What is the difference between a bartender and a mixologist?
This question comes up all the time. It's a trendy topic but ultimately irrelevant. If I would have referred to myself as mixologist during my bartending days, customers would have choked on their cocktails and fallen off the barstool laughing. I mixed liquids with ice. I recommended drinks that complimented steak or seafood or pasta or bar nuts. I told people what not to drink. I cut people off. But a mixologist?
Then again, my mechanic is now a "parts specialist," my manicurist a "nail technician," and my garbage man a "waste management facilitator." Do I take their skill set more seriously? Perhaps. Do I grant them more respect? Possibly. Do I place more value on their jobs? Probably.
People love the term "mixologist" and from what I can tell, value it more than bartender. And I get that. The woman who recently served me a cocktail at the airport was as skilled in mixing drinks as a toddler. My Margarita was topped of with Sprite and garnished with a lime I'm certain was recycled. There was was no talent, no heart, no inspiration (unless of course she considered the Sprite to represent all that.) She was just going through the motions, doing her job.
But I've also encountered mixologists who are just as capable of altering a drink to my extreme dissatisfaction. I really don't want cloves in my Cosmo, no matter how hot that pairing might be. Just because you're not following a recipe don't give you liberty to slap "mixologist" onto the resume.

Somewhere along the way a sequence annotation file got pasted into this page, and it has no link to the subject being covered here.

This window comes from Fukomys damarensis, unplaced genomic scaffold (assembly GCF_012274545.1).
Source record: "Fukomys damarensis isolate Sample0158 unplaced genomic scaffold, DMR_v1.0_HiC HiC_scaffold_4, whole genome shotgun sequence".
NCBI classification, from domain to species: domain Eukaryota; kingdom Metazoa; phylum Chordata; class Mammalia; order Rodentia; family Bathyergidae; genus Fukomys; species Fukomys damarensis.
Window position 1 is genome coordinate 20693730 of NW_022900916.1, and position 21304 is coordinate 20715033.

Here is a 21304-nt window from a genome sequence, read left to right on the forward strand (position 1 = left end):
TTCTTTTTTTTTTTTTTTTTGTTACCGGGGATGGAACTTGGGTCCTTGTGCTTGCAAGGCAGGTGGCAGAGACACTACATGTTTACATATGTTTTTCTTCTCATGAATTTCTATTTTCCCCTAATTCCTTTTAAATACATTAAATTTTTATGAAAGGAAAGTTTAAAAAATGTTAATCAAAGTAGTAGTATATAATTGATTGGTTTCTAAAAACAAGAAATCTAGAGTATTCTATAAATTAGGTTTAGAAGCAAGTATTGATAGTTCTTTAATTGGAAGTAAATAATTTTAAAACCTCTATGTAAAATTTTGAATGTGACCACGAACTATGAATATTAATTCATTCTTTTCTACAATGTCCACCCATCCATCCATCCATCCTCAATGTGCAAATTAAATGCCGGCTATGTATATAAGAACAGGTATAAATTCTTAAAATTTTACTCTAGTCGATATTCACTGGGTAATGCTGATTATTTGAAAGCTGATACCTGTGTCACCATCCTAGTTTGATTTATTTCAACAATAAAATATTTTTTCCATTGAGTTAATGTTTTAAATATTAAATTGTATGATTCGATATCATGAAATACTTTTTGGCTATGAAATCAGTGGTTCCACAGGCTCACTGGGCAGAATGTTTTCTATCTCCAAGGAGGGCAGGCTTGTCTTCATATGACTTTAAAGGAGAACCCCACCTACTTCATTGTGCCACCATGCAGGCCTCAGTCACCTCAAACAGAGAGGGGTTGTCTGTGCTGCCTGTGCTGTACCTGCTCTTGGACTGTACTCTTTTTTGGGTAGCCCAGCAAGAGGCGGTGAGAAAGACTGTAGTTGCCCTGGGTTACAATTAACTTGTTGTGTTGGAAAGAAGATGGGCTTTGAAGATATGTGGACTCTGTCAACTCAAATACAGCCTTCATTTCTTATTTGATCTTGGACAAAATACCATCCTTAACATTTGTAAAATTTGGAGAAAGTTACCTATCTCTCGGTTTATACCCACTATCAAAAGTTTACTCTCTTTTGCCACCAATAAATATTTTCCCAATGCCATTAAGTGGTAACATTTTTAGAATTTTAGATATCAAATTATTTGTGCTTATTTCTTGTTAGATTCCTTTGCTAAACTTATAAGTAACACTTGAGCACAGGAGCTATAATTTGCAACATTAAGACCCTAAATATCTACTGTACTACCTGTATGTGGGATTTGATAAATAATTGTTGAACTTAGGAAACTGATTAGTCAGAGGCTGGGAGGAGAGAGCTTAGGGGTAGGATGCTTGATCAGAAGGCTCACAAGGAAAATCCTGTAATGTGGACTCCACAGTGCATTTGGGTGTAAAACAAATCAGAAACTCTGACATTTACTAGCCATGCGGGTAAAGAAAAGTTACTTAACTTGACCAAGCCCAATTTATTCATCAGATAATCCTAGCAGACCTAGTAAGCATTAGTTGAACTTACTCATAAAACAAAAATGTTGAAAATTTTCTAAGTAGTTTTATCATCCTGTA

Here's how I'd define the roles, having spent a considerable amount of time as both.
A Bartender never works in isolation. Besides pouring tried and true cocktails perfected by others over the decades, even centuries, the bartender dabbles or launches into original cocktails or trending cocktails. In addition to making drinks, a bartender must juggle a multitude of responsibilities like dealing with bar-backs, waiters, hostesses, other bartenders, and the general public. They must take orders, serve food, and bus plates, deal with drunks, arrange for cabs, and sometimes call the police. A bartender loves what she does, but she may not identify with it as a career. In many cases, it's a means to an end.
A Mixologist may or may not work behind a bar, or even in a restaurant. Creating fantastic cocktails is the number one priority, and may be the only requirement of the job. Traditional cocktails may be served, but not by traditional methods, and certainly not by using customary ingredients. A mixologist pushes boundaries and relishes diving into unchartered territory. No street cred is required -just a knack for spirit-based pairings and a talent for taste that could rival a master chef.
When I'm giving private mixology lessons to a group of women, or entertaining a large gathering of people in my home, I think of myself as a bartender. When I'm creating drinks for BevMo!, local restaurants, or special events, I call myself a mixologist. I don't prefer one title over the other. I feel lucky to call myself both.